Sunday, October 28, 2007


One view is that time is part of the fundamental structure of the universe, a dimension in which events occur in sequence, and time itself is something that can be measured. This is the realist's view, to which Sir Isaac Newton subscribed, and hence is sometimes referred to as Newtonian time.[1]
A contrasting view is that time is part of the fundamental human intellectual structure (together with space and number) within which we sequence events, quantify the duration of events and the intervals between them, and compare the motions of objects. In this second view, time does not refer to any kind of entity that "flows", that objects "move through", or that is a "container" for events. This view is in the tradition of Gottfried Leibniz[2] and Immanuel Kant,[3][4] in which time, rather than being an objective thing to be measured, is part of the measuring system used by humans.
In physics, time and space are considered fundamental quantities (i.e. they cannot be defined in terms of other quantities because other quantities – such as velocity, force, energy, etc – are already defined in terms of them). Thus the only definition possible is an operational one, in which time is defined by the process of measurement and by the units chosen.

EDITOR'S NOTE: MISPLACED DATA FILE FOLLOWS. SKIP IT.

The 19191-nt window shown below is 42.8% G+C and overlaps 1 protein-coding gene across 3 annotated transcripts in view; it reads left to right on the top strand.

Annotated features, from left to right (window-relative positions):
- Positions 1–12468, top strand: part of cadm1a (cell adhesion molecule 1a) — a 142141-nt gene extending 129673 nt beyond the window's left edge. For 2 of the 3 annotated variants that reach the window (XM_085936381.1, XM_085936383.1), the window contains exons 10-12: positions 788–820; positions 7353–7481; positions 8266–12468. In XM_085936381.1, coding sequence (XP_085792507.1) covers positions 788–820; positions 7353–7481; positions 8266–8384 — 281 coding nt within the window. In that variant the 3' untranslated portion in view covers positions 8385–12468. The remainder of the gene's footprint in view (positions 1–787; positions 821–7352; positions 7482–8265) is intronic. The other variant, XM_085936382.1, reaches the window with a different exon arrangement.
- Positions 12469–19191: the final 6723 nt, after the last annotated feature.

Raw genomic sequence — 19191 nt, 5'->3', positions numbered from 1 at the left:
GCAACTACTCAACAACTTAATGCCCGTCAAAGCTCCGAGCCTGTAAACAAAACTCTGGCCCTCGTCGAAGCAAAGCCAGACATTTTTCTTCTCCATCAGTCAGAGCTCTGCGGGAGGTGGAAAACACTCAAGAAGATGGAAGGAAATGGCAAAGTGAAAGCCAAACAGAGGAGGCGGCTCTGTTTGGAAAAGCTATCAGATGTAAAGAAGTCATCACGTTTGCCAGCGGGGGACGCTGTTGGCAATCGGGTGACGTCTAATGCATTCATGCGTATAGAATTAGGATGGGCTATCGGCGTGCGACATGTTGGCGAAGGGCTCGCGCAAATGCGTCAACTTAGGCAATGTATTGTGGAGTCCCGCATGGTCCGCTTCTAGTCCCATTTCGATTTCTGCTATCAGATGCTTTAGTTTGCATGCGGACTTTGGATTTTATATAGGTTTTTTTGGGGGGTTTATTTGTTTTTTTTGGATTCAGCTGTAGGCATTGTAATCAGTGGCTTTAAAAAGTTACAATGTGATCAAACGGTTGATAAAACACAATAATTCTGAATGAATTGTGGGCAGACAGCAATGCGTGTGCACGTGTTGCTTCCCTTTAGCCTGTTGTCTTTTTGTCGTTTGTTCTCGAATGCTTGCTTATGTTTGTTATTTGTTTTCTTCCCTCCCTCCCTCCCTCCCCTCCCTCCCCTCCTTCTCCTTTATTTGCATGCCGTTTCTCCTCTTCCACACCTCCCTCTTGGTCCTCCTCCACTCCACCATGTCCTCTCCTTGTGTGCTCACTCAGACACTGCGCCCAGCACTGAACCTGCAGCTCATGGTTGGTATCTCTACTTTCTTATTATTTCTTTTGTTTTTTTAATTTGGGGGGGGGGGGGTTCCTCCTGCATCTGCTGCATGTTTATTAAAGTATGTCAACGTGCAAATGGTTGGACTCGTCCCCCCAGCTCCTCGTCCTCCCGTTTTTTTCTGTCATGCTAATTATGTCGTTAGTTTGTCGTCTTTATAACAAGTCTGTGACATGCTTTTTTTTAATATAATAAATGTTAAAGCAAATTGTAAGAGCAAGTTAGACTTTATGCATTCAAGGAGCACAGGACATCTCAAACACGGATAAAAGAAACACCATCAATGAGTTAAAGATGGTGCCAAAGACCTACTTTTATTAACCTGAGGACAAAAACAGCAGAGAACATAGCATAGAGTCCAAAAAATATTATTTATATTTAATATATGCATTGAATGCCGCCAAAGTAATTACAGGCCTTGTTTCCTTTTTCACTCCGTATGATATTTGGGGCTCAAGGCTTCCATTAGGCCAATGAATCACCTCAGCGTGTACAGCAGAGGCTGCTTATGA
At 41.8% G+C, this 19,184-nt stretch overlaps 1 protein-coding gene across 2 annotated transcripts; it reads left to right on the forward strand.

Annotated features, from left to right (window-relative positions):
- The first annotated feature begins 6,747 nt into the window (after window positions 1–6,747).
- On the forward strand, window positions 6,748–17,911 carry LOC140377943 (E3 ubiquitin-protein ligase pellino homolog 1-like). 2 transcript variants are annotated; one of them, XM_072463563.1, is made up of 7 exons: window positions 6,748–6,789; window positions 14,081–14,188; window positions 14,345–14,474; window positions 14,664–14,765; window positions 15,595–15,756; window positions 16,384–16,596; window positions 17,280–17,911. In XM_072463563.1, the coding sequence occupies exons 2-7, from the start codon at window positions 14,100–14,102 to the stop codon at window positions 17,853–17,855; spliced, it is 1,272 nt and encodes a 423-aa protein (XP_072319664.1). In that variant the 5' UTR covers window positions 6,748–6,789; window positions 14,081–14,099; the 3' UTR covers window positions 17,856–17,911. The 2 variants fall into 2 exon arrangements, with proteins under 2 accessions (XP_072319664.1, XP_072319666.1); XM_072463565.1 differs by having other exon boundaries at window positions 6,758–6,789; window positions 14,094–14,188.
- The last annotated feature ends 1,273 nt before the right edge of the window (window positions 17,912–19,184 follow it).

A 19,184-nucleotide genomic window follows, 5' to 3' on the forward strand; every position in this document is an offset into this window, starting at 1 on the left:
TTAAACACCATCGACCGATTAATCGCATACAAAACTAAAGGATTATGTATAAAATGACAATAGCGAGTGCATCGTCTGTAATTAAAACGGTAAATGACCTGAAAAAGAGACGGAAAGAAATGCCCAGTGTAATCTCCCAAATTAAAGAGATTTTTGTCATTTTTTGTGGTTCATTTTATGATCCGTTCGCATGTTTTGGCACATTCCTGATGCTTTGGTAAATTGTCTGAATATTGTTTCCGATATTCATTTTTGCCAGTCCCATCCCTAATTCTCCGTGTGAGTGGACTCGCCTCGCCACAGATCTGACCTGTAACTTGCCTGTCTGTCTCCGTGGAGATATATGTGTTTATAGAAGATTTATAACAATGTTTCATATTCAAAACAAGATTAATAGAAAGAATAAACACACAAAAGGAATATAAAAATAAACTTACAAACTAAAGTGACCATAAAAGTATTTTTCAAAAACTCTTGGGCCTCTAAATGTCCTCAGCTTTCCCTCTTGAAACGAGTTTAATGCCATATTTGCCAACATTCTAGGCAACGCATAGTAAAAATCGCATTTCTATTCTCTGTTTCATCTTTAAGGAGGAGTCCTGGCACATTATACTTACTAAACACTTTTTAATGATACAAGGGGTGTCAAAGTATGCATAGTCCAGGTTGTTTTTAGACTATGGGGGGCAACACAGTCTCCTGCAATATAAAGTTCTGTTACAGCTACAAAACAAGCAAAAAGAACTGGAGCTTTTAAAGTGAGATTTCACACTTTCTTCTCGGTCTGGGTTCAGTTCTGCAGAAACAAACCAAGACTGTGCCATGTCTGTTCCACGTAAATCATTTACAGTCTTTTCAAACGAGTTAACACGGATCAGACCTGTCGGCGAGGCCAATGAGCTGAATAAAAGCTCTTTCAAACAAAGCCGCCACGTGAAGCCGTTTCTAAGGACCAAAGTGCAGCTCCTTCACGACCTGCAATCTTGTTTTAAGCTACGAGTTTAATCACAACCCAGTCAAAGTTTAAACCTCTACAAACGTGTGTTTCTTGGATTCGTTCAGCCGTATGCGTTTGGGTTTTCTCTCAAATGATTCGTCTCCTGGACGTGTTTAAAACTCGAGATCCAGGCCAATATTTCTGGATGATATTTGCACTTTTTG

Periodic events and periodic motion have long served as standards for units of time. Examples are the apparent motion of the sun across the sky, the phases of the moon, the swing of a pendulum, heartbeats, etc. Currently, the unit of time interval (the second) is defined as a certain number of hyperfin transitions in Cesium atoms (see below).
Time has long been a major subject of science, philosophy, and art. Its measurement has occupied scientists and technologists, and was a prime motivation in astronomy. Time is also of significant social importance, having economic value ("time is money") as well as personal value, due to an awareness of the limited time in each day and in human lifespans.

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